What is Divorce Law?
Divorce is the legal termination of the marital relationship. The divorce process is handled by family law attorneys (each estranged spouse retains his or her own counsel) and involves a number of issues, ranging from the division of property to child custody. While it's important to hire a lawyer who is skilled at your economic and other interests in a divorce, it is crucial to find an attorney with whom you feel comfortable on a personal level. Divorce is an intensely emotional process, requiring delicate people skills in addition to legal know-now.
Divorce in the United States is a matter of state rather than federal law. In recent years, however, more federal legislation has been enacted affecting the rights and responsibilities of divorcing spouses. The laws of the state(s) of residence at the time of divorce govern; all states recognize divorces granted by any other state through the principle of comity. All states impose a minimum time of residence. Typically, a county court’s family division judges petitions for dissolution of marriages.
Before the latter decades of the 20th century, a spouse seeking divorce had to show cause and even then might not be able to obtain a divorce. The legalization of no-fault divorce in the United States began in 1969 in California, pursuant to legislation signed by then-Governor Ronald Reagan and was completed in 2010, with New York being the last of the fifty states to legalize it.
Terms to Know
Custody: Having rights to your child. Custody can be either legal, which means that you have the right to make important decisions about your child's welfare, or physical, which means that the child lives with and is raised by you.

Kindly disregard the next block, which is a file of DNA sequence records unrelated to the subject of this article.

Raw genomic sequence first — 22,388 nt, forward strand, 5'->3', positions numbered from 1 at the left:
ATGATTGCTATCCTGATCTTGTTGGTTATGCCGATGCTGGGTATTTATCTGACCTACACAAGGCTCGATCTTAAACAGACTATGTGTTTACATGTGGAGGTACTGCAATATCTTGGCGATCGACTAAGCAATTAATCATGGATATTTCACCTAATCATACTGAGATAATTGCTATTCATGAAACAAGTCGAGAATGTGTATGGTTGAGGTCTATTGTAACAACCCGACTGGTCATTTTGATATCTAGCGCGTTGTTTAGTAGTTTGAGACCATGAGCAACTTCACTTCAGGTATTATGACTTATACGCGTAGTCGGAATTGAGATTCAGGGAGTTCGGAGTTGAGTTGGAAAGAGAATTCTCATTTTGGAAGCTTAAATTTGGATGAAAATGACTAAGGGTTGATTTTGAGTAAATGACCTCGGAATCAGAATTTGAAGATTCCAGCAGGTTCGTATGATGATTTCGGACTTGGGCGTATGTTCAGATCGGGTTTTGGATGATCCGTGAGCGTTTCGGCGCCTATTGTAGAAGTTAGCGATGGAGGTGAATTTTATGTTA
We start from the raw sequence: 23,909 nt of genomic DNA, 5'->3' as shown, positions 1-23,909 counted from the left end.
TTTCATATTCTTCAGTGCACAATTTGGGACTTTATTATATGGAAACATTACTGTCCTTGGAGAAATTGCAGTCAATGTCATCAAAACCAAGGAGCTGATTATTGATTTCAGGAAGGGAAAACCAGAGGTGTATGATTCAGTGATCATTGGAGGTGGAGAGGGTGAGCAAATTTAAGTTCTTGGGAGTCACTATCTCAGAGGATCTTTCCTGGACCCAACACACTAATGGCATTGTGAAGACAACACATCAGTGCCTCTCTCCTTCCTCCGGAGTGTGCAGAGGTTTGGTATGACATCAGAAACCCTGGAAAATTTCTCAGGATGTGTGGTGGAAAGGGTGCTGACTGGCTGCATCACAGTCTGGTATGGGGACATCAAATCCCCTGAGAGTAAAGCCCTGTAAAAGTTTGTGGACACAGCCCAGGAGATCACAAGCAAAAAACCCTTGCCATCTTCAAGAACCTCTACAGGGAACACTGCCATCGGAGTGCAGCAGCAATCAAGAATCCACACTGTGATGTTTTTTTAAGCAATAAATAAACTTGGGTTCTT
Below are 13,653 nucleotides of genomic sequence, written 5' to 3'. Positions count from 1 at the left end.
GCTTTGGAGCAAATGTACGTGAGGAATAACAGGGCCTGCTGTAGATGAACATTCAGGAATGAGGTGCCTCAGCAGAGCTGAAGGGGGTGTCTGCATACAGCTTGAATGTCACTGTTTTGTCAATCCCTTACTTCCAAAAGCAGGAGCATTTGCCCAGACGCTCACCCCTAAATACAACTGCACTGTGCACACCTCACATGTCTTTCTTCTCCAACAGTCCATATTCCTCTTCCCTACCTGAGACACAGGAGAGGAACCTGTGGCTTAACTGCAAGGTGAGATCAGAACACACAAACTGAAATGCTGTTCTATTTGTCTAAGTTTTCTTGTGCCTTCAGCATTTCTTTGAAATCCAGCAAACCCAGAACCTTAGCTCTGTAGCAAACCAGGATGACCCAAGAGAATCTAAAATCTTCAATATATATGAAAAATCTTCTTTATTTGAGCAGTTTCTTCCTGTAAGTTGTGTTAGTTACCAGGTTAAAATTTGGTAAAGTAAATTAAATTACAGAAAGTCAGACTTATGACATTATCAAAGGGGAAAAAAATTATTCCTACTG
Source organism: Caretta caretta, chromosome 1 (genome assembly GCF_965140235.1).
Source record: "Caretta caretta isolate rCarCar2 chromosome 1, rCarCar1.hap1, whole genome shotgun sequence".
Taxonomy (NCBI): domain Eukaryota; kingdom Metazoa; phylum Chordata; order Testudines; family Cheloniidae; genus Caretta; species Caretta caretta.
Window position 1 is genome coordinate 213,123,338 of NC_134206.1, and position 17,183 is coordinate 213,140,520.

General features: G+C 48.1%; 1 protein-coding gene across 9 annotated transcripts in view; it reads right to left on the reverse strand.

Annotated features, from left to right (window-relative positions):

Prenuptial Agreement: An agreement made between a man and a woman before marrying in which they give up future rights to each other's property in the event of a divorce or death.
Stipulation: An agreement entered into by the divorcing spouses that settle the issues between them and is often entered into the court's final order or judgment and decree.
A decree of divorce will generally not be granted until all questions regarding child care and custody, a division of property and assets, and ongoing financial support is resolved.
.Due to the complex divorce procedures required in many places, some people seek divorces from other jurisdictions that have easier and quicker processes. Most of these places are commonly referred to negatively as "divorce mills." Reno, Nevada was for many years the iconic example of a US divorce mill.
Issues Involved in a Divorce
At its most basic, a divorce is a legal process by which two parties terminate their legal and financial relationship. But each divorce is unique and most involve disputes over things like child custody or division of property. Here are the main issues a divorce attorney deals with (see also, Checklist: Issues to Discuss with Your Divorce Attorney):
Division of Property: All property acquired by either spouse after the marriage date is considered "marital property" and is subject to equitable division. See FindLaw's Guide to Divorce and Property Division (PDF) to learn more.
Alimony: Alimony, or spousal support, is a monthly payment made by one spouse to another in accordance to either a settlement agreement or court order. Alimony is meant to correct for any unfair economic effects of a divorce. See FindLaw's Guide to Spousal Support (PDF) to learn more.
Child Support: Child support is a monthly payment made by the noncustodial parent to the custodial parent to be spent on the child's needs. See FindLaw's Guide to Getting Child Support (PDF) to learn more.
Child Custody: When a family splits up, the parents and the court must decide what is best for the minor children, including where they will live and how decisions are made. This is often the most difficult part of the divorce proceedings. See FindLaw's Guide to Child Custody (PDF) for more information.